Choking back tears, Richard Heene apologized in court for the frenzy he caused when he claimed his 6-year-old son Falcon had floated away in a giant helium balloon shaped like a flying saucer.
"I'm very, very sorry. And I want to apologize to all the rescue workers out there, and the people that got involved in the community," said the 48-year-old Heene, a UFO-obsessed backyard scientist who turned to storm-chasing and reality TV after his Hollywood acting career bombed.
The sentencing was the culmination of a saga that transfixed the nation in October with the sight of the silvery balloon hurtling through the sky on live television. In the end, it was all a publicity stunt by a family broke and desperate for attention and money after networks kept rejecting their reality TV show pitches.
The case - along with the White House party-crashing by a Virginia couple last month - illustrated vividly the lengths people are willing to go to to become TV stars in this 15-minutes-of-fame world.
"What this case is about is deception, exploitation - exploitation of the children of the Heenes, exploitation of the media and exploitation of people's emotions - and money," District Judge Stephen Schapanski said.
Heene's 90-day sentence includes 60 days of work release that will let him pursue his job as a construction contractor during the day as long as he reports back to jail at night. The Heenes were also put on four years' probation, during which they cannot earn any money related to the stunt. That means any book, movie or reality TV deals are off limits.
Richard Heene's wife, Mayumi Heene, 45, looked sullen and did not speak during the sentencing. Afterward, the Heenes walked past a crowd of reporters without comment.
Prosecutors asked for the 90-day maximum for the husband, saying that a stern message needs to be sent to people who stage hoaxes for the publicity.
Prosecutor Andrew Lewis also asked that the Heenes be forced to reimburse authorities for the full cost of chasing the balloon and investigating the hoax - an amount that could exceed $50,000. The exact sum will be determined later.
"People around the world were watching this unfold," Lewis said. "Mr. Heene wasted a lot of manpower and a lot of money in wanting to get himself some publicity."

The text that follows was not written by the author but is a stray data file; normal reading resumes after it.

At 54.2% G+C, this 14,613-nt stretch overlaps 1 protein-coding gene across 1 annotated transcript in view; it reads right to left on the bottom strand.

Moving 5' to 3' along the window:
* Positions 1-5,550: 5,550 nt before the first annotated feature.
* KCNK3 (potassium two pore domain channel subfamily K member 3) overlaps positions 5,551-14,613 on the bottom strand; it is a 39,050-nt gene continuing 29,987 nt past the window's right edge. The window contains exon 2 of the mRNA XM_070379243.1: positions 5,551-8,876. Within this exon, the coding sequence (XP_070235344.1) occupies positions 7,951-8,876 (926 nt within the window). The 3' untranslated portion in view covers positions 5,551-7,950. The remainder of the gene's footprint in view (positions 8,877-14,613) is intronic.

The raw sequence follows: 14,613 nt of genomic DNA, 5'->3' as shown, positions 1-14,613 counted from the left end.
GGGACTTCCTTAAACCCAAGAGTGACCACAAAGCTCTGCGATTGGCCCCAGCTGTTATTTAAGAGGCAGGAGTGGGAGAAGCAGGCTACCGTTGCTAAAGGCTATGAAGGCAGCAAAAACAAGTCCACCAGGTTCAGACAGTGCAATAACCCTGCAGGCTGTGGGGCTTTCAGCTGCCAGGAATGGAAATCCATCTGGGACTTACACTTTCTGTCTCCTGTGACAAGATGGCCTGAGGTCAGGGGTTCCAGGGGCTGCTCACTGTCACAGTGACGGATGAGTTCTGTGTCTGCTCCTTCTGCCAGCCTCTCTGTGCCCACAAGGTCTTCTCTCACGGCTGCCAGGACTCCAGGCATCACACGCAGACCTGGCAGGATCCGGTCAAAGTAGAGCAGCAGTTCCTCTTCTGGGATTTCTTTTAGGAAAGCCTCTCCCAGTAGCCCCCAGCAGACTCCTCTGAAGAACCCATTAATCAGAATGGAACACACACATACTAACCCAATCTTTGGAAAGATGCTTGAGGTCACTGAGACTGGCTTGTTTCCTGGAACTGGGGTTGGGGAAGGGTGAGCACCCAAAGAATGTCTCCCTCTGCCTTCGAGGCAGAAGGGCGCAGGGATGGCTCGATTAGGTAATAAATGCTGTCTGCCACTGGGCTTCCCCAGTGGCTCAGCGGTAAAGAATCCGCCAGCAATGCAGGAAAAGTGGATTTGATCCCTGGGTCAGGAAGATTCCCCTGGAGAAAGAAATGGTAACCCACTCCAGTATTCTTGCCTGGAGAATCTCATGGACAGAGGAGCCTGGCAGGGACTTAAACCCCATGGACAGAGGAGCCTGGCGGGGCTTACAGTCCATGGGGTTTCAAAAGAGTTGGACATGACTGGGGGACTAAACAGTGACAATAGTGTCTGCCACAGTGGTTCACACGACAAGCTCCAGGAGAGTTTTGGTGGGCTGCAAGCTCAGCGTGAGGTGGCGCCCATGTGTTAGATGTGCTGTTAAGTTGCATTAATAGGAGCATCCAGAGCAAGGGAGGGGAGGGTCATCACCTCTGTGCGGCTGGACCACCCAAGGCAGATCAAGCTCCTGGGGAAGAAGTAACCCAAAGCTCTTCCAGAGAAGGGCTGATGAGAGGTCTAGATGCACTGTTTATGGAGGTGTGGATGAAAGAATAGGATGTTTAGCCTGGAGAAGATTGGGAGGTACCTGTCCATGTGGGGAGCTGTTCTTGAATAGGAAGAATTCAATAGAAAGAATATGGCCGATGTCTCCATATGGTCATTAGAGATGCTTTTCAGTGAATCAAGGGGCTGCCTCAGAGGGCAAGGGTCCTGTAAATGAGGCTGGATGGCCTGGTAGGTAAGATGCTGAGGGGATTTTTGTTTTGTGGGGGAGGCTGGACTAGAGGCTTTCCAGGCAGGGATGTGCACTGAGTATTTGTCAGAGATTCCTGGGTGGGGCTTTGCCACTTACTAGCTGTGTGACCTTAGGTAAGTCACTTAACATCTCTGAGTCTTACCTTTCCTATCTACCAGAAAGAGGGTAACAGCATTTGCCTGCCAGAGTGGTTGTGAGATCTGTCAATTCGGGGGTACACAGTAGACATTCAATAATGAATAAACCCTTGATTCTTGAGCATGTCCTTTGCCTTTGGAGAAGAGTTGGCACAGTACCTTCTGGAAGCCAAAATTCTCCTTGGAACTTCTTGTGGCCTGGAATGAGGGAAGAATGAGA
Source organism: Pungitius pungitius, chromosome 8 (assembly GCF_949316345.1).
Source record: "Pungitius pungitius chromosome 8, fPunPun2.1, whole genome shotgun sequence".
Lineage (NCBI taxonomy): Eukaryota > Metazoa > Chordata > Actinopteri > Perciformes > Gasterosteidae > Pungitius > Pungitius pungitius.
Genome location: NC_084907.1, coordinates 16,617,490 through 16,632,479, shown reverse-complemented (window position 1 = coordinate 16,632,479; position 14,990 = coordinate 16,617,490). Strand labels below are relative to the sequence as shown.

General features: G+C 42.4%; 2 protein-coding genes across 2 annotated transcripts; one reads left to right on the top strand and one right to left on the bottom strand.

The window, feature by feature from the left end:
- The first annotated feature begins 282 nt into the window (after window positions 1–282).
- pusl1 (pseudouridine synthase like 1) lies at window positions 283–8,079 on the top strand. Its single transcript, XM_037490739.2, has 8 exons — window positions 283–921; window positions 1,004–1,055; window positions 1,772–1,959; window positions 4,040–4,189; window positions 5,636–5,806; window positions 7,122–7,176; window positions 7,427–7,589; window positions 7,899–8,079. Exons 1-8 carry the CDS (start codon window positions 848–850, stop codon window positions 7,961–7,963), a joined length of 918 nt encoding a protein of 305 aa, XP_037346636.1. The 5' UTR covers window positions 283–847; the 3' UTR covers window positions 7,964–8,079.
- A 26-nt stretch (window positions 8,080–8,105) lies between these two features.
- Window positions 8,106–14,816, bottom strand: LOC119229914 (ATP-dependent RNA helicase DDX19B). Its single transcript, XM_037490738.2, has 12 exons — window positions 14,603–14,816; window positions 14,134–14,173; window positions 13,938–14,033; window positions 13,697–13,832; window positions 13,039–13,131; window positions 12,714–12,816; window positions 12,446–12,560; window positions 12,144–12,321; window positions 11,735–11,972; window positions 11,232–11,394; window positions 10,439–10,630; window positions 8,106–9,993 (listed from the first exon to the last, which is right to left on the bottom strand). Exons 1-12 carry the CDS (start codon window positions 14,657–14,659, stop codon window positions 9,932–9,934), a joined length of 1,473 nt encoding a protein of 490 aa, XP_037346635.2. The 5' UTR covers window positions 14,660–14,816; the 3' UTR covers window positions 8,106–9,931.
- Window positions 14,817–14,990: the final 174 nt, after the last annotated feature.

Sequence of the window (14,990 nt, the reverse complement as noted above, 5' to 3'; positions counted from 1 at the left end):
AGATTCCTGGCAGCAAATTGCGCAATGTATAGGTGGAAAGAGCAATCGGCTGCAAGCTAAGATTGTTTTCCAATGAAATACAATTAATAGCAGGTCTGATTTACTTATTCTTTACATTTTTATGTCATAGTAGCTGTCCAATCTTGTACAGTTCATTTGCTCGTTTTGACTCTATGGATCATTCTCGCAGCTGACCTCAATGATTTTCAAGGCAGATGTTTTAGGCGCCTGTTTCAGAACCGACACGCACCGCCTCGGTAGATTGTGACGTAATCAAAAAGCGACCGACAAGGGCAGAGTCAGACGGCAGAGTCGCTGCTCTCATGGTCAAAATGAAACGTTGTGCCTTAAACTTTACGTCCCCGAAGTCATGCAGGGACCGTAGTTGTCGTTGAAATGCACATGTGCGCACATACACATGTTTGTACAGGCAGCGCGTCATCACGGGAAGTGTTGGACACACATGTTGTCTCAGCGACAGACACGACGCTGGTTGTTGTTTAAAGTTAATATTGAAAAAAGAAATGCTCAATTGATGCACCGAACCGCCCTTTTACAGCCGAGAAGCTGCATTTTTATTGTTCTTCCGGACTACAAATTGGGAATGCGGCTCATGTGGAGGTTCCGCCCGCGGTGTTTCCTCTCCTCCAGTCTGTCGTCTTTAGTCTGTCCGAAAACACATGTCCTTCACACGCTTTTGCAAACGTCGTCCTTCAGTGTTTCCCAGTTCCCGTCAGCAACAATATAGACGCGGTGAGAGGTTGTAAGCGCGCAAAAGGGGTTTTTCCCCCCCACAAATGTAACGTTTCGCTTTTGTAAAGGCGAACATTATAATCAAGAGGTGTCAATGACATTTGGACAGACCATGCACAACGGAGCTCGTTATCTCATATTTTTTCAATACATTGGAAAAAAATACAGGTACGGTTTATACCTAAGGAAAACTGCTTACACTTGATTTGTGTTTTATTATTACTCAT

He added, "Jay Leno said it best when he said, 'This is a copycat game.' And people will copycat this event." The Heenes "need to go to jail so people don't do that."
The judge gave Richard Heene until Jan. 11 to report to jail so that he could spend the holidays with his family. His wife will serve her 20 days behind bars after her husband completes his sentence. Her time served will be flexible - she can report to jail on 10 weekends, for example - so that the couple's three children are cared for, the judge said.
At the sentencing, the prosecutor provided a more detailed timeline of the hoax.
He said Richard Heene was working with a collaborator throughout the year to pitch a reality series about madcap experiments and inventions. By late September, it became clear that the networks weren't biting.
At the same time, the Heenes' finances were collapsing - they weren't paying bills, checks were bouncing, and banks were threatening to close accounts, Lewis said.
The Heenes set in motion the balloon hoax in early October as a way to jump-start the reality TV effort and get some attention.
Heene began seeking money to buy helium tanks and studying weather patterns to find the right day for the launch. He eventually settled on Oct. 15; the weather was right, and his kids were home from school with parent-teacher conferences.
The balloon floated away that afternoon with Falcon thought to be aboard. The Heenes first called the Federal Aviation Administration, then a TV station and finally 911.
Authorities launched a desperate search for little Falcon, using military helicopters and a mounted posse, before the boy turned up at home hours later. The Heenes said they realized he had been hiding all along in the rafters after his father had yelled at him for fooling around with the balloon.
But the story soon began falling apart, especially after Falcon blurted out to his father during a CNN interview that evening: "You had said we did this for a show."
The parents were brought in for questioning, with Richard Heene feigning sleep during his lie-detector test and claiming his drowsiness was a diabetic reaction, Lewis said.
They were ultimately arrested and pleaded guilty in November under deals with prosecutors that called for up to 90 days behind bars for the husband and 60 days for the wife, a Japanese citizen who could have been deported if convicted of more serious charges. She pleaded guilty to a misdemeanor of knowingly filing a false report with emergency services, while her husband pleaded to a felony count of falsely influencing authorities.
David Lane, Richard Heene's attorney, pleaded for leniency and said the couple "learned a lesson they will never forget for the rest of their lives." He also said that if someone has to go to jail, it should be Richard Heene and not his wife.
Afterward, Lane called the judge's sentence for his client "a measured response" - but said he was surprised Mayumi Heene got jail time.
"This is payback," he said of her sentence.
Lane said the FAA also plans to fine the Heenes $11,000 for disrupting flights. FAA spokesman Les Dorr said he could not confirm that.
Asked by reporters if his client was done with reality TV, Lane joked: "I don't know if they're done with reality television. Is reality television done with them?"